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Biographical entry Walsh, John Henry (1810 - 1888)

MRCS Sept 28th 1832; FRCS Dec 24th 1844.

Born
21 October 1810
London
Died
12 February 1888
London
Occupation
Ophthalmic surgeon

Details

John Henry Walsh, better known by his pen name 'Stonehenge', was born at Hackney, London, on Oct 21st, 1810, the son of Benjamin Walsh. He was educated privately, and after qualifying became Surgeon to the Ophthalmic Institution. He lectured for a time on surgery and descriptive anatomy at the Aldersgate School of Medicine and practised in Worcester until he returned to London in 1852.

He always had an intense love of sport, rode to hounds, kept greyhounds, broke in his own pointers, and trained hawks. He was also fond of shooting and lost a portion of the left hand by the accidental bursting of his gun.

In 1853 he published a work on The Greyhound, on the Art of Breeding, Rearing and Training Greyhounds for Public Running, their Diseases and Treatment, by Stonehenge; 3rd ed, 1875. The treatise was based on articles written for Bell's Life and it immediately became the standard work. Three years later, in 1856, the Manual of British Rural Sports was published. It treats of the whole range of sports and of the scientific breeding of horses. The sixteenth edition appeared in 1886, by which time it had become encyclopaedic.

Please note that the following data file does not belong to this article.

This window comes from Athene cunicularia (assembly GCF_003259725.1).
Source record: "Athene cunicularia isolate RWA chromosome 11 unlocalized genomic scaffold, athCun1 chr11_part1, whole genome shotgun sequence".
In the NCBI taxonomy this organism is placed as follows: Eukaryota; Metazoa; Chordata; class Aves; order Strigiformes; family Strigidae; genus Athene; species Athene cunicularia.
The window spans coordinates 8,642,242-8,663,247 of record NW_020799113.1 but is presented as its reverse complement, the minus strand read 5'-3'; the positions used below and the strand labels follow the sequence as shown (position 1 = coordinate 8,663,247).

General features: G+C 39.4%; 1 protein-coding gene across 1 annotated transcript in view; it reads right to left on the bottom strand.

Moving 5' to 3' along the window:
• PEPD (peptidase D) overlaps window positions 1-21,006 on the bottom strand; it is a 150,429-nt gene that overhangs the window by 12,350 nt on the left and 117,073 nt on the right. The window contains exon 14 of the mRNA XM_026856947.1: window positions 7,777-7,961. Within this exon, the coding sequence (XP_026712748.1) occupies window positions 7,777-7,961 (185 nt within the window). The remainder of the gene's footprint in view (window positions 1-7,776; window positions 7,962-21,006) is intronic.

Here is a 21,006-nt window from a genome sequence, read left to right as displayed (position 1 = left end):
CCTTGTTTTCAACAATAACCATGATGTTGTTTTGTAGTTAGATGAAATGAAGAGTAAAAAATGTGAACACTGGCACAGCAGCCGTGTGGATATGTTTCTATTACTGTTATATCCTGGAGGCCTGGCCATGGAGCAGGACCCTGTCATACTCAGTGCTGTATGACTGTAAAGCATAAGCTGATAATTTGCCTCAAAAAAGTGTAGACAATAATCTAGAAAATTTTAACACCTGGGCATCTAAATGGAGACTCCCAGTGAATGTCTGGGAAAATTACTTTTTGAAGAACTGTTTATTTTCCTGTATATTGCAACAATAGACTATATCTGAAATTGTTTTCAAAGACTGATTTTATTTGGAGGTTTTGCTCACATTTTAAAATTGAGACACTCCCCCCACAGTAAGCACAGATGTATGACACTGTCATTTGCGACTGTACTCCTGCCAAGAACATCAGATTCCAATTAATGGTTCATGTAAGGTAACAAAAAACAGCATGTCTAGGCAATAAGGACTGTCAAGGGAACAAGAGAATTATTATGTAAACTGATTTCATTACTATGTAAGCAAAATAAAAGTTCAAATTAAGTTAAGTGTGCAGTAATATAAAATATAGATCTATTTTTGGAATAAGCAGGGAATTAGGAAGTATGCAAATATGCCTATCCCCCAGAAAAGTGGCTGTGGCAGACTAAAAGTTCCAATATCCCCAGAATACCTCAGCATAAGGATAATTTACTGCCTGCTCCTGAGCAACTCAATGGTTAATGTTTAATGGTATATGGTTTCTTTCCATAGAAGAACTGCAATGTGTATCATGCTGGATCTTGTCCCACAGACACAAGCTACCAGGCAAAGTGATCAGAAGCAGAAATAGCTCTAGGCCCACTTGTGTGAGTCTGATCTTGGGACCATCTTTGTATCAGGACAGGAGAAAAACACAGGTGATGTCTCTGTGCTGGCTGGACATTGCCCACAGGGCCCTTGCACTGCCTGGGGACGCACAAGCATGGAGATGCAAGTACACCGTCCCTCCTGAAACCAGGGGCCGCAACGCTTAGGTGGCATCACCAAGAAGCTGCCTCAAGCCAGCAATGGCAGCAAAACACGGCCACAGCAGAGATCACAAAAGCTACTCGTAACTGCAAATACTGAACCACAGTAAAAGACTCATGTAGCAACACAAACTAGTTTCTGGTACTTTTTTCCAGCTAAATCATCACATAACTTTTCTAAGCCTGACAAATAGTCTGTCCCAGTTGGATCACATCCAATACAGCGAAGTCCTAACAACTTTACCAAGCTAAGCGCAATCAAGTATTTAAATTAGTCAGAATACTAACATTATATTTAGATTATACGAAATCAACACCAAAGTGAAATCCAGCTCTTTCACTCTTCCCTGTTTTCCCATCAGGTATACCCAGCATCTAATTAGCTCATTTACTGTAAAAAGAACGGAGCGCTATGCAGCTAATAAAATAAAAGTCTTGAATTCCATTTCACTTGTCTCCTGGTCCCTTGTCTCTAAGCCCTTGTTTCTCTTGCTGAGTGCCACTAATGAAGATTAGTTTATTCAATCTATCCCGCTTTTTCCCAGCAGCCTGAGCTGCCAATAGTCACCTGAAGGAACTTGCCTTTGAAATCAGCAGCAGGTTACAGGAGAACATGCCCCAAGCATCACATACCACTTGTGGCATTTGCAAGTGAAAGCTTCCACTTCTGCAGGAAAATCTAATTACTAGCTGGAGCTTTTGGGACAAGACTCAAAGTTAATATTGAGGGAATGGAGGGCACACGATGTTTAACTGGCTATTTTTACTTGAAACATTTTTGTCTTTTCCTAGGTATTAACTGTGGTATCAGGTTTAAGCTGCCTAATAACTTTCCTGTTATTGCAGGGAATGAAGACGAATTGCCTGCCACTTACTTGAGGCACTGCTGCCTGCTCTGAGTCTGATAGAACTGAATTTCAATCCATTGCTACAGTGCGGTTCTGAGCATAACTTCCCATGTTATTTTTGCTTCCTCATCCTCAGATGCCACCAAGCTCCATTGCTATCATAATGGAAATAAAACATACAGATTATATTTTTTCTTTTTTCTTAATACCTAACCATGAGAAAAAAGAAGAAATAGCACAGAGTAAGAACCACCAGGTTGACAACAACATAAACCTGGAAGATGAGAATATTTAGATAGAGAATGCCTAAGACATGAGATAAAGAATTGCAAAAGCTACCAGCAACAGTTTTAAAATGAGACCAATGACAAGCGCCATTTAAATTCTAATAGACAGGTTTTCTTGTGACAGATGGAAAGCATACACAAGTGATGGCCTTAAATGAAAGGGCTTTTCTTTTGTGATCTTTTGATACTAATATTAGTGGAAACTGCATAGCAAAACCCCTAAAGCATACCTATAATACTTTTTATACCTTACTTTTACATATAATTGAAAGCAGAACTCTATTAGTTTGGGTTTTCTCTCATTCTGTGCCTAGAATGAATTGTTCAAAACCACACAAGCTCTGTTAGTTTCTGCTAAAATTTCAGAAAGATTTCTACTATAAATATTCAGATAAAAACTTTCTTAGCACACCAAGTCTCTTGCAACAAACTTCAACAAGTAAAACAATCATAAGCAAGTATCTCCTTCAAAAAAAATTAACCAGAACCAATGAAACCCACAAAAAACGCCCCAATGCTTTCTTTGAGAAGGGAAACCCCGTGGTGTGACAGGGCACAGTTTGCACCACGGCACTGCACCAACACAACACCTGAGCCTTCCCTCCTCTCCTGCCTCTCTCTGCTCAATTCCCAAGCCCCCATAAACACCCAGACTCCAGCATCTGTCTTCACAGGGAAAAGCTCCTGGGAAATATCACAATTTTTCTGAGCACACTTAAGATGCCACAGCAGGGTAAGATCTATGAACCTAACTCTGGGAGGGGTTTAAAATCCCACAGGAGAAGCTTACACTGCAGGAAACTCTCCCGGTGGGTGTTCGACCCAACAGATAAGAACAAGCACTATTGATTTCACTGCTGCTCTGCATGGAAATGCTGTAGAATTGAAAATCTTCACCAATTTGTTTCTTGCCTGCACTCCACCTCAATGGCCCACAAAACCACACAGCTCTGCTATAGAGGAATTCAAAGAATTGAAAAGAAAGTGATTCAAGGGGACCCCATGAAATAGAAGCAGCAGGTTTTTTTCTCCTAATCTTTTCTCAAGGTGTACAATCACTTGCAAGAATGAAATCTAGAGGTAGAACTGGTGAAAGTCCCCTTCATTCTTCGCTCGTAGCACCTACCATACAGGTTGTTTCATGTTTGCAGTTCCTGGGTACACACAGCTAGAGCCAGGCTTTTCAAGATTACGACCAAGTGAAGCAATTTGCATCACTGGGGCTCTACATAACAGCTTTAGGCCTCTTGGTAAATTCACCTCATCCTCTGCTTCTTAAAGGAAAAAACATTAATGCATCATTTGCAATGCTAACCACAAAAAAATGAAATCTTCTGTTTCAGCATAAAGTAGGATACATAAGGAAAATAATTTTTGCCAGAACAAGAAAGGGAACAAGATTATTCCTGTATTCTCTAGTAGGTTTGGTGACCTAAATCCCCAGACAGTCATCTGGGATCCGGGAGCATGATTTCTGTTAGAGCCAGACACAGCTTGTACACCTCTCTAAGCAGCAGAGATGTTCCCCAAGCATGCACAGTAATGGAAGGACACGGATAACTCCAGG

In 1856 he originated the Coursing Calendar and conducted it through fifty half-yearly volumes. He became editor of the Field at the end of 1856, and instituted a series of trials to show that breech-loaders were superior to muzzle-loaders (1858-1866). He also organized trials to ascertain the cause of the frequent breakages in guns, and his comments in the Field on proof powder involved him in litigation with the Birmingham Proofhouse Guardians in 1885, in which he lost the action on technical grounds.

Walsh was one of the founders of the National Coursing Club and of the All-England Lawn Tennis Club as well as of the All-England Croquet Club.

He married: (1) in August, 1833, Margaret, daughter of Thomas Stevenson, of Claines, Worcestershire, who died nine months later; (2) in 1835, Susan Emily, daughter of Jonas Malden, MD, of Worcester, who died eight months later; and (3) in 1852 Louisa, eldest daughter of the Rev William Parker. She survived her husband with two daughters. He died at 43 Montserrat Road, Putney, on Feb 12th, 1888, and was buried in the Old Cemetery on Putney Common.

Sources used to compile this entry: [Dict Nat Biog, sub nomine et auct ibi cit. The article has a bibliography].

The Royal College of Surgeons of England